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|Title: ||13th International Behavioral Ecology Conferences|
|Authors: ||Barata, Eduardo N.|
|Keywords: ||Mozambique tilapia|
|Issue Date: ||26-Sep-2010|
|Abstract: ||Temperament is usually described as a continuum, with "bold" and "shy" ends. As the former are described as more active and more prone to take risks, they are expected to have higher metabolic requirements and thus higher ventilatory rates, compared to the opposite extreme of "shy" temperament. In this study we aimed at determining the temperament types of a Mozambique tilapia (Oreochromis mossambicus) male population in the "shyness-boldness" continuum and its possible relation with the opercular ventilatory frequency. We used a noninvasive method to quantify these frequencies and the new object’s paradigm to determine the temperament of the subjects. We found a significant relation between temperament and opercular ventilatory frequency in O. mossambicus males. Males with "bold" temperament showed significantly higher ventilation rates than "shy" males, which expressed the lower ventilation rates. Males with "intermediate" temperament expressed frequencies between the two extremes of the continuum. Also, and as predicted, temperament had an influence on these individuals’ activity and exploratory behaviour: “bold” and “intermediate” males were simultaneously more active and showed a significantly higher exploratory behaviour than "shy" males. Our results also suggest that selection in captivity can act in order to favor "bold" individuals.|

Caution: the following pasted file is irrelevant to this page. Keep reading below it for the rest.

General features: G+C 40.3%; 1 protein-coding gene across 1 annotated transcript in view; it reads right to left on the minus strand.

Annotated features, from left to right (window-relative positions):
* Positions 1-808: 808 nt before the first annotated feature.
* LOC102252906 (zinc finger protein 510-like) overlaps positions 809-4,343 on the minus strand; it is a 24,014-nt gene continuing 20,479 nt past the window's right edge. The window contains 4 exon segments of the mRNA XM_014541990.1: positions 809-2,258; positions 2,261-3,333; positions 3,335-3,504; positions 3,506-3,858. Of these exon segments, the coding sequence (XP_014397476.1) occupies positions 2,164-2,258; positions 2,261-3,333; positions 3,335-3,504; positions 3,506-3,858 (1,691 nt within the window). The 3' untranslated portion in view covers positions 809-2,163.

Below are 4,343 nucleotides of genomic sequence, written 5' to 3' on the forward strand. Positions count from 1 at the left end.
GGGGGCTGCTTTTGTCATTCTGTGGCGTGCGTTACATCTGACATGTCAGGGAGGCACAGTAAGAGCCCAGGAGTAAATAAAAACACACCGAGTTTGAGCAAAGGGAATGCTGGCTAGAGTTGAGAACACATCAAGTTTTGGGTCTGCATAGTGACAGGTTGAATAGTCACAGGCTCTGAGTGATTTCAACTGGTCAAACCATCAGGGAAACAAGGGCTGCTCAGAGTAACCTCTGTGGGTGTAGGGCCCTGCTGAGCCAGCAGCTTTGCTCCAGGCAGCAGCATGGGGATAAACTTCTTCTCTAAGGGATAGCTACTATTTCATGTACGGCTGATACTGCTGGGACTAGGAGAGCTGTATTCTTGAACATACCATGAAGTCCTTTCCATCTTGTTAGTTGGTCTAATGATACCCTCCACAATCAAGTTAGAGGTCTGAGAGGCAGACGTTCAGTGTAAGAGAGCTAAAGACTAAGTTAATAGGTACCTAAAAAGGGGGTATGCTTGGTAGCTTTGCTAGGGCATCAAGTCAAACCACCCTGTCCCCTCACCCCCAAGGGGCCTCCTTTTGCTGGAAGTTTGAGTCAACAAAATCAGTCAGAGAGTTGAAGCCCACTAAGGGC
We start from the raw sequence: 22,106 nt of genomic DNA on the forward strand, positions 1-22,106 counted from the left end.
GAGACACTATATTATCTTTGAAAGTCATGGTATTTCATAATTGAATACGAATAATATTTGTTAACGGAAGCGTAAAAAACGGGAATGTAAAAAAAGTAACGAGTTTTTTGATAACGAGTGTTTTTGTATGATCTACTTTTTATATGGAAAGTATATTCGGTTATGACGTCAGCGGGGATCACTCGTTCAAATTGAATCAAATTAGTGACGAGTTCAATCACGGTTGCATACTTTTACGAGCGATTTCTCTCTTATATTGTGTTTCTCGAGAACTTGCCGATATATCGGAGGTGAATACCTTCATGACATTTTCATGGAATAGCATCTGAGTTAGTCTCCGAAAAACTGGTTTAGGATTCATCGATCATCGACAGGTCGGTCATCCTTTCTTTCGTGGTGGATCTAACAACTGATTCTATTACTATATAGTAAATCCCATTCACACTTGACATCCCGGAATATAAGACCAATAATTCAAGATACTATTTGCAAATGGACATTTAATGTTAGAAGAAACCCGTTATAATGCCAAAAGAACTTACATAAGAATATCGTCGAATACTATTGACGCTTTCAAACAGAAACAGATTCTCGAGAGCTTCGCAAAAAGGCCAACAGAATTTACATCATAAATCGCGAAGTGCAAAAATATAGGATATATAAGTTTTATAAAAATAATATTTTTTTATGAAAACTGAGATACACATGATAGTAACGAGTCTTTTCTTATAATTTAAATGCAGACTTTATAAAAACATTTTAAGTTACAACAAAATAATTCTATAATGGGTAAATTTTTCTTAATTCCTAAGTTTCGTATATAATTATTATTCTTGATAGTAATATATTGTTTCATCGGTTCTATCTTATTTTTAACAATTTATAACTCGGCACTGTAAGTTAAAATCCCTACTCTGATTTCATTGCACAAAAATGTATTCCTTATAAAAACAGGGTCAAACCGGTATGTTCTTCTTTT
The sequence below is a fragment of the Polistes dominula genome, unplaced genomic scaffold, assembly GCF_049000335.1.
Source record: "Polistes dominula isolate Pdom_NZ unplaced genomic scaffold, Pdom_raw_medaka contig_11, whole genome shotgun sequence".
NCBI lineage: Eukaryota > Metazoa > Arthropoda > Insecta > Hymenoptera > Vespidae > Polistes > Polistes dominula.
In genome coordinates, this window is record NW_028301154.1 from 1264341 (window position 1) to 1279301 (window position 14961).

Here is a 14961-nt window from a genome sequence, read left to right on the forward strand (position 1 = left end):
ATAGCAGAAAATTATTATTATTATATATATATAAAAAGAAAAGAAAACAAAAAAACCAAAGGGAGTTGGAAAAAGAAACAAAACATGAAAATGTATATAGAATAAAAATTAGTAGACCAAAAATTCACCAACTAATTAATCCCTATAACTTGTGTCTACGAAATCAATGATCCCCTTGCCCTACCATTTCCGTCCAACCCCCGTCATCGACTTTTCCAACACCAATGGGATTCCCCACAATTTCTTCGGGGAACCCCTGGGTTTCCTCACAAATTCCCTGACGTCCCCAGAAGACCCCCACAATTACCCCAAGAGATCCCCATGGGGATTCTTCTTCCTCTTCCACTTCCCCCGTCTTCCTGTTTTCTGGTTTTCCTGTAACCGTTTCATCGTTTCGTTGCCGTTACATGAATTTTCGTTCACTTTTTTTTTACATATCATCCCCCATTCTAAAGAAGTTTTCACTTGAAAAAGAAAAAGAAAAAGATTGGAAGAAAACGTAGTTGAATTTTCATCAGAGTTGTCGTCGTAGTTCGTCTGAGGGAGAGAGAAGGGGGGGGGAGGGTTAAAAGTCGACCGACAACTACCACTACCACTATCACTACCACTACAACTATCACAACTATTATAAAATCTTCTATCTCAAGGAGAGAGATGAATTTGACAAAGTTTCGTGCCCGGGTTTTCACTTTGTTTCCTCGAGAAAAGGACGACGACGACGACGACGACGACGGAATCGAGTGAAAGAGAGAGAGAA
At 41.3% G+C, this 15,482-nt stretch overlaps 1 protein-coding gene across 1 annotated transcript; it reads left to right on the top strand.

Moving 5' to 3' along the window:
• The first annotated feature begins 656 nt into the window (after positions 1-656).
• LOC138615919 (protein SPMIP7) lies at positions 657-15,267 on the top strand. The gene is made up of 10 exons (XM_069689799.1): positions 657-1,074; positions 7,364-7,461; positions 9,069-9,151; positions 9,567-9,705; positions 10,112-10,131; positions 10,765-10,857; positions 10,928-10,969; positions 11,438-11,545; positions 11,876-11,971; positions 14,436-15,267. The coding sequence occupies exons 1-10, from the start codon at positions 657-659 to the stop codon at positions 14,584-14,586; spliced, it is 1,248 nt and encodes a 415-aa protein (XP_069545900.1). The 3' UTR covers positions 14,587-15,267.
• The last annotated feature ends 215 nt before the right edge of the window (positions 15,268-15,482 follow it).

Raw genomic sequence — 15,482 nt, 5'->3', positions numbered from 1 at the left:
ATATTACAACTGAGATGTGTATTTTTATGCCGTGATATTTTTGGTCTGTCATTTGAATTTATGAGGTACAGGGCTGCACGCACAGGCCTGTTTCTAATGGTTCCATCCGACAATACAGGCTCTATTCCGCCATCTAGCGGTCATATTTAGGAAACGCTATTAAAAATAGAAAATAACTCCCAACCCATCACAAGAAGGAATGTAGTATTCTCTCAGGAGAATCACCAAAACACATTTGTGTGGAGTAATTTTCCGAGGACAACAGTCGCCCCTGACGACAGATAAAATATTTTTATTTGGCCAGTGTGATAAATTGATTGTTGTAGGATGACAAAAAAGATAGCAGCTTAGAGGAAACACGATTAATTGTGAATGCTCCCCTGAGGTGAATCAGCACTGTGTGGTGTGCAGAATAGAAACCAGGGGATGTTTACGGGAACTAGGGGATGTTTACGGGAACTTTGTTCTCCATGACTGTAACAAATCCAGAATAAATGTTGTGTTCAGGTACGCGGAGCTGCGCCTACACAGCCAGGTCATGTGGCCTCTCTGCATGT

|Appears in Collections:||BIO - Comunicações - Em Congressos Científicos Internacionais|
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